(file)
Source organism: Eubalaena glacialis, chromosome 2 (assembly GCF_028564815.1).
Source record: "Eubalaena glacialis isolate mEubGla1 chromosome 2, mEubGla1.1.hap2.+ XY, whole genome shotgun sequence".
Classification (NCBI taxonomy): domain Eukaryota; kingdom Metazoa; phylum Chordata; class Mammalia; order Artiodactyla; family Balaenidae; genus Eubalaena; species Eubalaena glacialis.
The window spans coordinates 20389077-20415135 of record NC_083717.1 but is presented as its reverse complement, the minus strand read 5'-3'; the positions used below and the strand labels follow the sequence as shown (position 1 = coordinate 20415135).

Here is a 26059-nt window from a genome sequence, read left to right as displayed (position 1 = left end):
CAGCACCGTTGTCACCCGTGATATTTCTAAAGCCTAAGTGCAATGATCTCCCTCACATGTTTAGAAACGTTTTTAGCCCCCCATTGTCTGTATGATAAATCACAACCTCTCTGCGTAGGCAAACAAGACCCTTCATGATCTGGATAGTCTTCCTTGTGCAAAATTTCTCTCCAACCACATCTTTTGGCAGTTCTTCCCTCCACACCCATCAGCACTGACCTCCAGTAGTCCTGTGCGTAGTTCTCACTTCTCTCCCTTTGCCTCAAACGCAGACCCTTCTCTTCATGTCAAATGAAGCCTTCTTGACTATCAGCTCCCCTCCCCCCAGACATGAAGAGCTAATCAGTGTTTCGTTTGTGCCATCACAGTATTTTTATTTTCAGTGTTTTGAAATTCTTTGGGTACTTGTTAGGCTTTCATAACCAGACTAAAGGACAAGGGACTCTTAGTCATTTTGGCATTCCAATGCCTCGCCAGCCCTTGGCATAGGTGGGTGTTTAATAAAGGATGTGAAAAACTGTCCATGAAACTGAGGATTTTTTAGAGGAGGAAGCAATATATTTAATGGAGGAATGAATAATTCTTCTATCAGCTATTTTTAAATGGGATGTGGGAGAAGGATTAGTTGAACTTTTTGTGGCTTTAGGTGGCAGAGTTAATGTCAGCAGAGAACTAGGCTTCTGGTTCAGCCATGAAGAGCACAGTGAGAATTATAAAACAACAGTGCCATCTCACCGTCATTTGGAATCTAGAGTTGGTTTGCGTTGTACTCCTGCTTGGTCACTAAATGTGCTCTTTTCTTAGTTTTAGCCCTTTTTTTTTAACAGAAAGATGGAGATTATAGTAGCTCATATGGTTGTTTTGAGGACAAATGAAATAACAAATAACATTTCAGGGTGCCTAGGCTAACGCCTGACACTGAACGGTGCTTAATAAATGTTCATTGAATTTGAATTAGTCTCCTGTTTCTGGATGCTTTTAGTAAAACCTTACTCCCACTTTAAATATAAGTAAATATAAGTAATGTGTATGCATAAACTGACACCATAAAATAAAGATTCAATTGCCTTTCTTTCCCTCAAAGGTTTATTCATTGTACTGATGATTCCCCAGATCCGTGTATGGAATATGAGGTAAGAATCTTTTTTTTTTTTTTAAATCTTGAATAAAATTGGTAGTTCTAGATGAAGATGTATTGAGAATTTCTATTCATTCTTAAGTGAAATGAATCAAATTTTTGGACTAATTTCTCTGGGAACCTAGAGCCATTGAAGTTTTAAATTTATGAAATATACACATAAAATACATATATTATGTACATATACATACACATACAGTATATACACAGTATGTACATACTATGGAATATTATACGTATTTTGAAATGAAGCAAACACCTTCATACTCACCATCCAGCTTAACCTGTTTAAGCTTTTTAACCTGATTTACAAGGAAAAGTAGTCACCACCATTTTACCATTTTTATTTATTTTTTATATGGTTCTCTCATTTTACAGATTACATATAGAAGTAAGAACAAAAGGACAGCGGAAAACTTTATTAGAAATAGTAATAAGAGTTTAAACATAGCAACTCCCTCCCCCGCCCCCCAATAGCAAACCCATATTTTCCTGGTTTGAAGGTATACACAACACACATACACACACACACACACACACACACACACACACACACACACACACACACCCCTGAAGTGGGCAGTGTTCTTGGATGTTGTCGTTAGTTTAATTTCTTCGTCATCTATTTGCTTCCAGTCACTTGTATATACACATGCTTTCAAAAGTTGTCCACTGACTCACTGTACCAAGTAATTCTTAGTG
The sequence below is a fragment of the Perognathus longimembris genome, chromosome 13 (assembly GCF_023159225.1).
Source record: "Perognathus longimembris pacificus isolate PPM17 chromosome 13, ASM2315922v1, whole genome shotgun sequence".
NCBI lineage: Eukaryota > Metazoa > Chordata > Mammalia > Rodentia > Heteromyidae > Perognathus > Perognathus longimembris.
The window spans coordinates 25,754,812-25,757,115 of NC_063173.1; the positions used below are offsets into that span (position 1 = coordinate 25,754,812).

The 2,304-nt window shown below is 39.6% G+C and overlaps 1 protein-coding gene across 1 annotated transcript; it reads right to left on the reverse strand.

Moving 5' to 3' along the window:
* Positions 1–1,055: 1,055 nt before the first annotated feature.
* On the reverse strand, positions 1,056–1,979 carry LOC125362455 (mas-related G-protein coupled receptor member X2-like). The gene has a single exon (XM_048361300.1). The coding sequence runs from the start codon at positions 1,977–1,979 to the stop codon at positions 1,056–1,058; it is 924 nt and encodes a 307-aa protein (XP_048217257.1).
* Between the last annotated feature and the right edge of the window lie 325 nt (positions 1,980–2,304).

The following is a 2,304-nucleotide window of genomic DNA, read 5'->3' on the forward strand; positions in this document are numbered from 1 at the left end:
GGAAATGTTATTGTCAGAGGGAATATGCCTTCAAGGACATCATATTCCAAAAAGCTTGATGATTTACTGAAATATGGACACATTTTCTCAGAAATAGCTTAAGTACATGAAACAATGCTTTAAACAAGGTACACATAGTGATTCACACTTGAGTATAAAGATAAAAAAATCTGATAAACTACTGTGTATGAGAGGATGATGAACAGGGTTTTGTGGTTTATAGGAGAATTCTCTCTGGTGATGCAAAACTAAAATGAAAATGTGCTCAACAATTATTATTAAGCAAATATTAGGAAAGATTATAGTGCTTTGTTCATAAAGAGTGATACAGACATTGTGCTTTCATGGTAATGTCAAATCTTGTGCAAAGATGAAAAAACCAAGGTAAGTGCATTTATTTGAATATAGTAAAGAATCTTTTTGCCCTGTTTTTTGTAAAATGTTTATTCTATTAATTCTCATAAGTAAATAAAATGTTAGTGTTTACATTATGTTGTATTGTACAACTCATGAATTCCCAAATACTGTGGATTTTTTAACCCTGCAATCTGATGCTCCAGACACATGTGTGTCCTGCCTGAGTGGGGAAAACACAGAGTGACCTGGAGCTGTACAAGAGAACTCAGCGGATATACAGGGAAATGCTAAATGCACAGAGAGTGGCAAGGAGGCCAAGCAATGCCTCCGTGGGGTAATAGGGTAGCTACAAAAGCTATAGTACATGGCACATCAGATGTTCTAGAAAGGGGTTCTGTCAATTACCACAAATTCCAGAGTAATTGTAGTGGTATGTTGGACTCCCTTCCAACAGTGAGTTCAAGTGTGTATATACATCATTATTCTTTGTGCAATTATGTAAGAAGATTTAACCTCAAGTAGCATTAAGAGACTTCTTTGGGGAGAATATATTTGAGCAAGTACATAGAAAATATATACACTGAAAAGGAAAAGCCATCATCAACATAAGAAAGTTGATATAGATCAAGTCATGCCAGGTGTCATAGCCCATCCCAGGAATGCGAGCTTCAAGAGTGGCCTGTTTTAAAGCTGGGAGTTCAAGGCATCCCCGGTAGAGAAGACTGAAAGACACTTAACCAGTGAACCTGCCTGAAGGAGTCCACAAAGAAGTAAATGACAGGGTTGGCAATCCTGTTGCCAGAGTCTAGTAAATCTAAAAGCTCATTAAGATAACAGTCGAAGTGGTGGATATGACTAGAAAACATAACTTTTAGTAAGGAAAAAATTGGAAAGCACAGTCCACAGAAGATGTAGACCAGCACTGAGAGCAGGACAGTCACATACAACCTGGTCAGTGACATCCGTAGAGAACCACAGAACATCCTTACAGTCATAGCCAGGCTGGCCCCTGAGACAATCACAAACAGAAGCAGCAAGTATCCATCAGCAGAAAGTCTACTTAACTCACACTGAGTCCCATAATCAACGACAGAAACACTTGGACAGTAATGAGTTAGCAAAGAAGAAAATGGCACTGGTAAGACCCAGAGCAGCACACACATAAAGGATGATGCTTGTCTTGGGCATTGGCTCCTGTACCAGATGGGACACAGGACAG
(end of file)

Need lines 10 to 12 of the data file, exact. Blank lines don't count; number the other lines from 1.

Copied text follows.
The window spans coordinates 25,754,812-25,757,115 of NC_063173.1; the positions used below are offsets into that span (position 1 = coordinate 25,754,812).

The 2,304-nt window shown below is 39.6% G+C and overlaps 1 protein-coding gene across 1 annotated transcript; it reads right to left on the reverse strand.

Moving 5' to 3' along the window: